* For you guys that have been injured and limited I understand you have challenges but everyone can do something where they are.

    Can't argue with any of that.

    I get about a mile of walking in a day at a fairly brisk pace thanks to my pup. I also do between 150-200 push-ups a day. Not all at once, 25 in the morning, and 20-30 several times a day. I'm debating about what kind of equipment I want to buy for my exercise.

    I know a man up in Jersey from the bowling alley I went to. Met him about 10 years ago. I thought he was in his mid-60's. He would bowl 10-12 games 5 days a week, and I mean bowl, not just bounce the ball down the lanes. The man was a 200 average bowler.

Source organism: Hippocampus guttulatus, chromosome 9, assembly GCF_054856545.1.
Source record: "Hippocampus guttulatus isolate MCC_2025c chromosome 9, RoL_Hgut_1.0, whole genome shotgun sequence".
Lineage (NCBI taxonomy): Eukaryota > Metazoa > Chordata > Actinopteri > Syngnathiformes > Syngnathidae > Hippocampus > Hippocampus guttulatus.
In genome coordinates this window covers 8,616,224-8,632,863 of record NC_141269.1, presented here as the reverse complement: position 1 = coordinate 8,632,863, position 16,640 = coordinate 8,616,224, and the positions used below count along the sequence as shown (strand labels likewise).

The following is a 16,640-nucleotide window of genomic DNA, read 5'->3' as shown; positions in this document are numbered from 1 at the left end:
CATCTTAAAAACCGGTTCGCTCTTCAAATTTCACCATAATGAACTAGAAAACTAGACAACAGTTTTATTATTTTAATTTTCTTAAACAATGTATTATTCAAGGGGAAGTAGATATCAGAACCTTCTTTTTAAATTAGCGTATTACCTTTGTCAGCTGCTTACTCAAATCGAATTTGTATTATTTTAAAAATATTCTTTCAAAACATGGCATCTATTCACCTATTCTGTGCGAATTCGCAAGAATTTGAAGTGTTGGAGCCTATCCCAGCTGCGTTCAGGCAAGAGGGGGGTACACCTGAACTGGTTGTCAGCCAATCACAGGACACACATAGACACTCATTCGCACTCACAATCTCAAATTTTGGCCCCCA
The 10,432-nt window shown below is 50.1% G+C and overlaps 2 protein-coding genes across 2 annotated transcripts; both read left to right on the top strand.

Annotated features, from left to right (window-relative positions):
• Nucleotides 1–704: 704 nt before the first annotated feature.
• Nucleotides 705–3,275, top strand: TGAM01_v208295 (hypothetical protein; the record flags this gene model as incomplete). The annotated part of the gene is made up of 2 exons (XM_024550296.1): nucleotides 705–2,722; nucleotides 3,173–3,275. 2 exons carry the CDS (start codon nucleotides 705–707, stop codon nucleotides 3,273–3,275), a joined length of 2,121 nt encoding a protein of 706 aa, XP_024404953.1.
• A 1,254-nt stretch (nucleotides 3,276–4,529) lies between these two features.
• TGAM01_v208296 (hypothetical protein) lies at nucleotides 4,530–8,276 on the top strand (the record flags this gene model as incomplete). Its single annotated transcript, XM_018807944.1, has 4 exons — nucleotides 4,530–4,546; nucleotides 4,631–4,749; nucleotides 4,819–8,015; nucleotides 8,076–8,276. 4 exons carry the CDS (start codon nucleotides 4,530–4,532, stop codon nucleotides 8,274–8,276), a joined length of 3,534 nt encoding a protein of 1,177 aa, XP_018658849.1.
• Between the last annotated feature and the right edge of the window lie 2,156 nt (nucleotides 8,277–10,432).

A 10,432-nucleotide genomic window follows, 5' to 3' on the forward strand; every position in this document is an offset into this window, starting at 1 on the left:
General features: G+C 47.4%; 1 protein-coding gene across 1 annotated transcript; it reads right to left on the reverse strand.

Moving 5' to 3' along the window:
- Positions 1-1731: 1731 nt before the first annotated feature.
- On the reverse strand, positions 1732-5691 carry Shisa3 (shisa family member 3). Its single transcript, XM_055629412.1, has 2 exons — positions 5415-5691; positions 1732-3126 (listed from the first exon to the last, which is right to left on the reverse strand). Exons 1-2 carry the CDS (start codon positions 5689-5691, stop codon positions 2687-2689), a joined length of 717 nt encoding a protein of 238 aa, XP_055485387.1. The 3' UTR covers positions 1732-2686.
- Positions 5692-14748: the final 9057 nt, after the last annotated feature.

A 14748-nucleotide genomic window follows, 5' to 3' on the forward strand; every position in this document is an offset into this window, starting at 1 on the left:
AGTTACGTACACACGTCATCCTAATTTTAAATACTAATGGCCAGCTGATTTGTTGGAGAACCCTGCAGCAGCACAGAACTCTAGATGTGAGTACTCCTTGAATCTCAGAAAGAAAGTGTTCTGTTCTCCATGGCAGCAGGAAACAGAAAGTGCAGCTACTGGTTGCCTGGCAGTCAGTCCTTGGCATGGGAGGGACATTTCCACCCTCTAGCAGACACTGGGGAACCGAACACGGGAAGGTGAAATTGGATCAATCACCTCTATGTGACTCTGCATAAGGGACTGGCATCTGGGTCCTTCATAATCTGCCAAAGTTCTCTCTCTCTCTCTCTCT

As of when I moved, he was still going there everyday, bowling his 10-12 games and still would average around 200. He is 95 years old. He is in better shape than I am, and I'm 30 years younger.

  12. #12

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    Good deal rickd.. try planks sometime they will just kick your butt (abs and back really). Need to have a mirror or an honest spotter checker to keep the form right.

    Sometimes it just about keepin' movin'.

  13. #13

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    No soda!. Its amazing how much my playing abilities have changed since I've become more careful. I always stretch really good before a gig. Sometimes even just throughout the day leading up to the gig. I want to be loose, i want to wake up feeling good. Sometimes I get bad "charlie horse cramps" in my hips during a gig. well i used to. I make sure to streth that part of my body the most.

  14. #14